Long-distance real estate investors are buying rental property for the income it produces. That’s why they focus on turnkey rental houses and small multi-family investments. When the property is already occupied, cash flow from turnkey rental property begins the day escrow closes.

3. Unfamiliar with landlord-tenant rules, local laws, and customs

Some markets have laws that are heavily in favor of the tenant. 

While the demand for rental property may be strong in these places, rules and regulations that side with renters can end up limiting ROI and cash flow. Thoroughly research local laws and market customs by talking to property managers and joining local investor groups to learn what the real estate market is really like.



Where to look for out of state rental property

There are several ways to find the best out of state rental property that’s right for your investment strategy. Three of the most popular resources are:

1. Local MLS

There are literally hundreds of different MLSs (multiple listing services) in real estate markets across the U.S., each with its own unique inventory of listings and data. 

Speaking with local real estate agents who work with out of state investors is a great way to learn about the pros and cons of the local marketplace. Keep in mind that the best agents may already have an established client base, so its a good idea to know what you’re looking for to make the most of their help.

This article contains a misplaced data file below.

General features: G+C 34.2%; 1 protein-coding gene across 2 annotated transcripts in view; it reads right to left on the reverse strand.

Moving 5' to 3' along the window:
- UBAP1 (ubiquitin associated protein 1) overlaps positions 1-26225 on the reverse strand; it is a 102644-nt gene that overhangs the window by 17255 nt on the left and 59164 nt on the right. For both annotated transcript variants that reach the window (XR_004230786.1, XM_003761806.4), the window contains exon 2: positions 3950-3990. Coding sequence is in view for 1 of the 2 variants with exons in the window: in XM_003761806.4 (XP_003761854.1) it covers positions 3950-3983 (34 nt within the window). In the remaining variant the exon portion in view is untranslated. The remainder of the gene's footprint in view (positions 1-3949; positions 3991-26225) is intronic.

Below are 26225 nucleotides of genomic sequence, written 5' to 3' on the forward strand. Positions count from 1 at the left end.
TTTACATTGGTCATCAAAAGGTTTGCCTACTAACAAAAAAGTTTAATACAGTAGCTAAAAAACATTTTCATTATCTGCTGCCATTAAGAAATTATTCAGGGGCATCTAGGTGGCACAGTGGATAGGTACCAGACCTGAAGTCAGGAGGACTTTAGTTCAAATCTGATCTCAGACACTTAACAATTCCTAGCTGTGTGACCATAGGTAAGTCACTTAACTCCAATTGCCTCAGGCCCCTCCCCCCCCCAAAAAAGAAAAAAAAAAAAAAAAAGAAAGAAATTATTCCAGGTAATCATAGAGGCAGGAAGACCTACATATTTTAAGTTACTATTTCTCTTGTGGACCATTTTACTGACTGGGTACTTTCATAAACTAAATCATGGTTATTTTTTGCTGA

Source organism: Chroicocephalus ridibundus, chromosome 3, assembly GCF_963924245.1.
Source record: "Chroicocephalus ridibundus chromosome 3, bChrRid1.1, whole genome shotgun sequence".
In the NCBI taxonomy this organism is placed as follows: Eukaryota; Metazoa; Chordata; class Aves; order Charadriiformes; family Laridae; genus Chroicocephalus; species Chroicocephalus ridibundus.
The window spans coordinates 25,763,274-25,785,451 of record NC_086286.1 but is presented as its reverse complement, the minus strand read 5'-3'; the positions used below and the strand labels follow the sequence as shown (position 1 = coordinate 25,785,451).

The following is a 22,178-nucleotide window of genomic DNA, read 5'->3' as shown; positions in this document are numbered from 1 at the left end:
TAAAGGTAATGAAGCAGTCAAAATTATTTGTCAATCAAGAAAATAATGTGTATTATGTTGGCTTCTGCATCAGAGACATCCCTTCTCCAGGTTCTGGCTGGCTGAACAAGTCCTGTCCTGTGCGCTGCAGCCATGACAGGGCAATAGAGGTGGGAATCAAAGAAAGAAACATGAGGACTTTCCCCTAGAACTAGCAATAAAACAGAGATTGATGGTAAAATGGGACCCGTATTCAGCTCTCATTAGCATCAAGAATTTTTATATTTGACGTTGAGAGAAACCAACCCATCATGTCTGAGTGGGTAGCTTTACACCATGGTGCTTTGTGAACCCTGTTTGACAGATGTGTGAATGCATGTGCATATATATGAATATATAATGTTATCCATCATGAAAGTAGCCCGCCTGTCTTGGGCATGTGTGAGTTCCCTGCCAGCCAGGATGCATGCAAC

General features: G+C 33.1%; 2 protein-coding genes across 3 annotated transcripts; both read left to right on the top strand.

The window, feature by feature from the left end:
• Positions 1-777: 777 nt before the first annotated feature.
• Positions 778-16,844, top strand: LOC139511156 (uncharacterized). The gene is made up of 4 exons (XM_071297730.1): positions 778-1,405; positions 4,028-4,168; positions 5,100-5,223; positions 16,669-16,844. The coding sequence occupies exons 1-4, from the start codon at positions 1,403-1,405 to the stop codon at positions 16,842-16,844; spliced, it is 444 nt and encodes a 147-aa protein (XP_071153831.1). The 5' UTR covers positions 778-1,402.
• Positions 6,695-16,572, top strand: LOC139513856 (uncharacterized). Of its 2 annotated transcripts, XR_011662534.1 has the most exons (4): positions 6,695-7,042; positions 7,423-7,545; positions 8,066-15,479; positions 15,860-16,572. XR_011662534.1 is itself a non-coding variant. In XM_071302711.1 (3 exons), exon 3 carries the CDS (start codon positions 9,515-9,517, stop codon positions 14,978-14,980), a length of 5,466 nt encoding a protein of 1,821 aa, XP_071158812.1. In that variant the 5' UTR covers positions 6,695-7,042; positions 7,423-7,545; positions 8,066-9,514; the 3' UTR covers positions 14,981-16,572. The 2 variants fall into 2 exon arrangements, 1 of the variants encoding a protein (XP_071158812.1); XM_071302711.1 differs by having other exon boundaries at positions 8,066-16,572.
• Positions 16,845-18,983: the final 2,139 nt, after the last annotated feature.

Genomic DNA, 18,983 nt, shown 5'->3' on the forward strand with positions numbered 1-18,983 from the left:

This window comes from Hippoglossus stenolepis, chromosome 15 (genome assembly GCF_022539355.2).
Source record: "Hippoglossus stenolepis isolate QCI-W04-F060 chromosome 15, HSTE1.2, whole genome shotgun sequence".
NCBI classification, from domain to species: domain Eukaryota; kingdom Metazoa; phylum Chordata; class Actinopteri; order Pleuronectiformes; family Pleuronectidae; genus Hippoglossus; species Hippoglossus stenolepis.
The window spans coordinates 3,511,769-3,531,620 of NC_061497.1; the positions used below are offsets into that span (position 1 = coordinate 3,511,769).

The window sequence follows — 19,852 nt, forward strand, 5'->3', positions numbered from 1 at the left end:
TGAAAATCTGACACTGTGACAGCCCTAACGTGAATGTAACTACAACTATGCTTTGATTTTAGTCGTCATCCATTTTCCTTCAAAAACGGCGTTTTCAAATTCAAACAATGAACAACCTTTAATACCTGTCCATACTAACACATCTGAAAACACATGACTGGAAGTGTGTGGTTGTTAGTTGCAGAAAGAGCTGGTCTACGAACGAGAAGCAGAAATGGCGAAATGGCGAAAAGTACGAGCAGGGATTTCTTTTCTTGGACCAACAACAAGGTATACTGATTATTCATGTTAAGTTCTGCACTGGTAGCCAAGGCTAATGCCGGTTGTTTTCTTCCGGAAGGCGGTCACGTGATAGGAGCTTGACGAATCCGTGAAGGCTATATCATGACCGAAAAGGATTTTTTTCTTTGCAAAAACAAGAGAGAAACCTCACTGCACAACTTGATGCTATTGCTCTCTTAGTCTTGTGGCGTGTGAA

2. Zillow

Housing data from Zillow Research is perfect for investors who like to take a deep-dive into detailed real estate market statistics. Zillow offers three data sets from the macro U.S. level all the way down to neighborhood and zip code information:

  • Zillow Home Value Index (ZHVI) provides a seasonally adjusted measure of typical home value and market trends based on region and housing type
  • Zillow Rent Index (ZRI) provides an estimated market rate rent based on region and housing type
  • Zillow Inventory and Sales reports provide data on sold homes, sales counts, median sale price, and median price reduction during the listing period
3. Roofstock

The Roofstock Investment Property Marketplace is another option to shop for single-family rental houses, small multifamily property, and ready-to-go rental property portfolios. 

Each property available for sale includes detailed photos, existing lease information, neighborhood and school ratings, and an in-depth customized financial analysis with key performance statistic including:

  • Current and estimated rent
  • Cap rate
  • Gross yield
  • Cash flow
  • Appreciation
  • Annualized return
  • Total return


Tips for buying out of state rental property